In the Campbell case, the court analyzed the job duties set forth in the LAN engineer job description, Campbell’s goal-based performance reviews, and Campbell’s testimony regarding his actual job duties before concluding that he qualified for the exemption. More specifically, Campbell was responsible for designing, installing, maintaining, and operating LANs for Kannapolis City schools and developing the technology systems necessary to achieve those functions.

The court contrasted his duties and salary with those of lower-skilled, lesser-paid “help desk” employees, who spend the majority of their time addressing the operation of individual users’ desktops. Because Campbell’s duties required higher-level analysis and discretion, and impacted the school district’s computer functionality as a whole, the court determined that Campbell qualified for the exemption.

Exempt Computer Professionals May Be Paid Hourly or Salary

The case focused on Campbell’s job duties and not whether he was paid hourly or on a “salary basis.” However, one key distinction of the computer professional exemption is that “computer professionals” need not be on salary to qualify for the overtime exemption.

The other white-collar exemptions generally require employers to pay a qualified employee on a “salary basis,” meaning that the employee earns a predetermined amount of compensation (at least $455 per week, or $23,660 per year) that is not subject to reduction based on variations in the quantity or quality of work performed.  However, the FLSA waives the salary basis test (i.e., permits payment by the hour) for any computer professional paid a minimum hourly rate of $27.63.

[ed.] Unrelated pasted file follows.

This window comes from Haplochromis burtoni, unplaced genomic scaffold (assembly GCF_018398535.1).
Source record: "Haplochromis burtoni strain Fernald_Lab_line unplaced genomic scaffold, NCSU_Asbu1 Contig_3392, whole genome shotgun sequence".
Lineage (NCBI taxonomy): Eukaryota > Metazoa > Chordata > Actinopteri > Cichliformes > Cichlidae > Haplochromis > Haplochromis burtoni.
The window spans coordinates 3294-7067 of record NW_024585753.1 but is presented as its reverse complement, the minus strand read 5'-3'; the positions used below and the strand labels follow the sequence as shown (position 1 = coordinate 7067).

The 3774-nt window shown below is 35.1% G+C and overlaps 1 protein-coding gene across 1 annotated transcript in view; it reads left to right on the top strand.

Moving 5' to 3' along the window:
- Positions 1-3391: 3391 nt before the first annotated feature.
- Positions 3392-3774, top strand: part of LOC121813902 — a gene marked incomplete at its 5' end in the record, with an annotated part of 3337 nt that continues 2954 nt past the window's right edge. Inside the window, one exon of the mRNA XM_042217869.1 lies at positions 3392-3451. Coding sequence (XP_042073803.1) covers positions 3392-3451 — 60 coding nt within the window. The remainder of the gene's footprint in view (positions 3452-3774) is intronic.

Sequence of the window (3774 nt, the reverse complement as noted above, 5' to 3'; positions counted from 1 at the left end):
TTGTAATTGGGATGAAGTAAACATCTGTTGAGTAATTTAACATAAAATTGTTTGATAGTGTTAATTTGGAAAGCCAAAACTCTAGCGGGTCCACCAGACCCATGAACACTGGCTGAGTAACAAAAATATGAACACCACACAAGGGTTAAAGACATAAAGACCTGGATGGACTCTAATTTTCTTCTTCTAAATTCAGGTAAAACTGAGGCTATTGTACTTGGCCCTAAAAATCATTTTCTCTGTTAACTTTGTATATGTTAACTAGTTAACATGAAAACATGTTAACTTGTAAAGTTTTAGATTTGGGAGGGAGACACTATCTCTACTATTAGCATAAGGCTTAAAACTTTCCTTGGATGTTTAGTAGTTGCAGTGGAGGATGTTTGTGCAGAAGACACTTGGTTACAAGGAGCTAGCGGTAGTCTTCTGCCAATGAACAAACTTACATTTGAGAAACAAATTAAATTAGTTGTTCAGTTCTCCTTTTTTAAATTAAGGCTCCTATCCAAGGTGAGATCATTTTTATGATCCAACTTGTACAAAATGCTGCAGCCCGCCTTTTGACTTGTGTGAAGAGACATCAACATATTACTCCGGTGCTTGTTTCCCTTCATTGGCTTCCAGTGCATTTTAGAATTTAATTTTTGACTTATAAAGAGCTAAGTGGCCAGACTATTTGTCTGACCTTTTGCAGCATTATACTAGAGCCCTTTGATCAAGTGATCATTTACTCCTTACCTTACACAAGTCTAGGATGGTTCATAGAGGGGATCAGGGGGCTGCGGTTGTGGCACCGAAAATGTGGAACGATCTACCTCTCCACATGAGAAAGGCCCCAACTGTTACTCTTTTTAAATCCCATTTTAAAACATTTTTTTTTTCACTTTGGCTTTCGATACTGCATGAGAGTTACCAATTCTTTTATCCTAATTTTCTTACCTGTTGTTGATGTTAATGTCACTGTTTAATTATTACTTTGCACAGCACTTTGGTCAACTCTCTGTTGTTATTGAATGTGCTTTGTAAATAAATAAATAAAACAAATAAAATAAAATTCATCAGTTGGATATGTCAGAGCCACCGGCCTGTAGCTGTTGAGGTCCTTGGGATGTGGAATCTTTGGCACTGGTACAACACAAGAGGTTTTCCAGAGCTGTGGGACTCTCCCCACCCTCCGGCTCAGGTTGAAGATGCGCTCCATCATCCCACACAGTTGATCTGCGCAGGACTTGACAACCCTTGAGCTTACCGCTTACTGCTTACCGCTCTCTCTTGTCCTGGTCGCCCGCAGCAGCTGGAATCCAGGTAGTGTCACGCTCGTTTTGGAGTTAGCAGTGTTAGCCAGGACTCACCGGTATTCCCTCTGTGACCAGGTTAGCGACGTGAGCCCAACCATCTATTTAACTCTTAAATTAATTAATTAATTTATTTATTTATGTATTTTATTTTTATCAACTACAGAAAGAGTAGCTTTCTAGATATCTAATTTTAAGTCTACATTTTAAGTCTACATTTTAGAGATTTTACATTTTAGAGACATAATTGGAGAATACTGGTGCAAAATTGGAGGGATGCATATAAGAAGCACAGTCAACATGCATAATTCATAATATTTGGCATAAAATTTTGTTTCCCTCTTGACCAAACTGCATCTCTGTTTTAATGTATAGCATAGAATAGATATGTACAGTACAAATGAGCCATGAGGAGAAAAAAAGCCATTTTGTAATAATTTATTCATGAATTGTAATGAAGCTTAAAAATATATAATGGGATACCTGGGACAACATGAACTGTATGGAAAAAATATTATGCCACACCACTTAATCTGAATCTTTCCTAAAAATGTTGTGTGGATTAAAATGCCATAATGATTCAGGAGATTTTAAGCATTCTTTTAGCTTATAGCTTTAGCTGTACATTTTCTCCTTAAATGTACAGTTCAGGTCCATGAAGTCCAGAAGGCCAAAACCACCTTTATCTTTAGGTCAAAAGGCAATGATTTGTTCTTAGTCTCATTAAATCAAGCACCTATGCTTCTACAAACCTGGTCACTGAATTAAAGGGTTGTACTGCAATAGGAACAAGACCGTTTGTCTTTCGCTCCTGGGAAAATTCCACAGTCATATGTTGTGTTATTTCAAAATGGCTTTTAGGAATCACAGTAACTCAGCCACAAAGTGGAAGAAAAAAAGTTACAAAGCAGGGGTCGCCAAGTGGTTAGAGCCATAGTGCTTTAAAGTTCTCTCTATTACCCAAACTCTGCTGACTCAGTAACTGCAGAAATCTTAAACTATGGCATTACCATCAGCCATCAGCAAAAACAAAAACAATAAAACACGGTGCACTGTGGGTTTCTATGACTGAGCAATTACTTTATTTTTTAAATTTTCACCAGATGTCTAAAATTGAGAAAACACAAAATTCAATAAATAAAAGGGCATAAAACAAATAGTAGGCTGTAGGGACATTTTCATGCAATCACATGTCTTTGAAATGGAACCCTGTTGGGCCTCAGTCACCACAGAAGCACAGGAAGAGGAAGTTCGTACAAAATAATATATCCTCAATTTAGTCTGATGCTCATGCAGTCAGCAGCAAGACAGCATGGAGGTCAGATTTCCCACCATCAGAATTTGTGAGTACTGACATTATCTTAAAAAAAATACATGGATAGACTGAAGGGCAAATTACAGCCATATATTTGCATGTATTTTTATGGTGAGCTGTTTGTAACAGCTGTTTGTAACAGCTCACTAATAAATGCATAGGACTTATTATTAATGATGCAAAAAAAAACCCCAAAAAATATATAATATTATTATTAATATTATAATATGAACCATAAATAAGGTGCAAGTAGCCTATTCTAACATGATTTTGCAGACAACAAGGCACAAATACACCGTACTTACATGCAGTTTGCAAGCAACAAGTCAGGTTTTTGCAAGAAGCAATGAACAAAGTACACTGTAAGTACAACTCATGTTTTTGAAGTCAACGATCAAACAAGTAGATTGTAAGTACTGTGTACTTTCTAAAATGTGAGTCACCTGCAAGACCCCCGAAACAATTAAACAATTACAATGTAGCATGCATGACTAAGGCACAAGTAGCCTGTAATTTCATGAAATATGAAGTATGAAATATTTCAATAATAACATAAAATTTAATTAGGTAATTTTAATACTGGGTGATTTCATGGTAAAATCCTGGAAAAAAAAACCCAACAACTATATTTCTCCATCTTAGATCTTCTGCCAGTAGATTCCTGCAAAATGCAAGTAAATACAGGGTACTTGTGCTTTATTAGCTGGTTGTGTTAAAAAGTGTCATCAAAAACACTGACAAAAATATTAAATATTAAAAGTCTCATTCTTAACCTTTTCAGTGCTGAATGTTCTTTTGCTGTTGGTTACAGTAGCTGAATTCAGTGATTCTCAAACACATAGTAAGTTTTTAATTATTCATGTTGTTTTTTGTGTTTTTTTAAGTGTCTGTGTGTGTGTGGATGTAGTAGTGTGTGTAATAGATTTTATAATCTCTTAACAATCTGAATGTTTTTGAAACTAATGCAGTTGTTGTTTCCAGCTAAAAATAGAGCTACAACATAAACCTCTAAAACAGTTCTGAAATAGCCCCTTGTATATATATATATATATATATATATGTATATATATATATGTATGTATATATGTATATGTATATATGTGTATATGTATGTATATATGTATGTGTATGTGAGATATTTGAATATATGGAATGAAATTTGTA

Computer professionals who meet the job duties test and earn at least $27.63 per hour may be paid hourly and will not be entitled to the time and one-half overtime premium for hours worked over 40 in a workweek.  Employees who earn less than $27.63 per hour can still qualify for the computer professional exemption, but they must be paid on a “salary basis.”

Takeaways for Employers

As sophisticated computer systems become increasingly necessary for most employers’ daily operations, the potential use of the FLSA’s often-overlooked “computer professional” exemption for IT professionals continues to expand. But the Campbell case highlights the distinction between high-level computer professionals responsible for the development and maintenance of their employer’s computer networks, who qualify for the “computer professional” exemption, and lower-level “help desk” employees, who often do not.

Employers should carefully consider the job duties of each member of their IT staffs to determine whether individual team members may qualify for this overtime exemption. When in doubt, consult your employment attorney for help in analyzing whether specific positions will qualify.

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The Employment Law Alert is published as a service to our clients and friends. It is intended to be informational and does not constitute legal advice regarding any specific situation.